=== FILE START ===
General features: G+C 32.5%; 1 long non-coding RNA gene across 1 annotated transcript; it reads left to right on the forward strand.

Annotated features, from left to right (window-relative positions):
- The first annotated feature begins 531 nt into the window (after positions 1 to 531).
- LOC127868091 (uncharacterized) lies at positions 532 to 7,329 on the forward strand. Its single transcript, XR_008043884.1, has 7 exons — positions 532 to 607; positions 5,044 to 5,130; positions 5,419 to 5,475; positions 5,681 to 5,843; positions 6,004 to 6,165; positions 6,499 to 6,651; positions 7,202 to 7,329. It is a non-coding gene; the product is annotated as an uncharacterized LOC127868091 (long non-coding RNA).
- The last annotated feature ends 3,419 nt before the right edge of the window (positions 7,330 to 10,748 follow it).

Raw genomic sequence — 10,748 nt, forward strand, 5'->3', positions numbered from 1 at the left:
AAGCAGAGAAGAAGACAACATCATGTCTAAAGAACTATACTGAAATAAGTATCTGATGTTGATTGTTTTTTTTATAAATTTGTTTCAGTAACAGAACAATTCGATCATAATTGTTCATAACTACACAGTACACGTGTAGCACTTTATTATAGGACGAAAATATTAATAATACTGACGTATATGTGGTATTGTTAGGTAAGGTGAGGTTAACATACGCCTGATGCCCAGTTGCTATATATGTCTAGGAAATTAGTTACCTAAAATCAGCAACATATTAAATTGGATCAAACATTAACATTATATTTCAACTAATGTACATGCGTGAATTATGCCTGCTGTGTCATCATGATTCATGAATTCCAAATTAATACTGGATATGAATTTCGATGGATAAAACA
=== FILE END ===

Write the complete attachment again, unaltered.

General features: G+C 32.5%; 1 long non-coding RNA gene across 1 annotated transcript; it reads left to right on the forward strand.

Annotated features, from left to right (window-relative positions):
- The first annotated feature begins 531 nt into the window (after positions 1 to 531).
- LOC127868091 (uncharacterized) lies at positions 532 to 7,329 on the forward strand. Its single transcript, XR_008043884.1, has 7 exons — positions 532 to 607; positions 5,044 to 5,130; positions 5,419 to 5,475; positions 5,681 to 5,843; positions 6,004 to 6,165; positions 6,499 to 6,651; positions 7,202 to 7,329. It is a non-coding gene; the product is annotated as an uncharacterized LOC127868091 (long non-coding RNA).
- The last annotated feature ends 3,419 nt before the right edge of the window (positions 7,330 to 10,748 follow it).

Raw genomic sequence — 10,748 nt, forward strand, 5'->3', positions numbered from 1 at the left:
AAGCAGAGAAGAAGACAACATCATGTCTAAAGAACTATACTGAAATAAGTATCTGATGTTGATTGTTTTTTTTATAAATTTGTTTCAGTAACAGAACAATTCGATCATAATTGTTCATAACTACACAGTACACGTGTAGCACTTTATTATAGGACGAAAATATTAATAATACTGACGTATATGTGGTATTGTTAGGTAAGGTGAGGTTAACATACGCCTGATGCCCAGTTGCTATATATGTCTAGGAAATTAGTTACCTAAAATCAGCAACATATTAAATTGGATCAAACATTAACATTATATTTCAACTAATGTACATGCGTGAATTATGCCTGCTGTGTCATCATGATTCATGAATTCCAAATTAATACTGGATATGAATTTCGATGGATAAAACA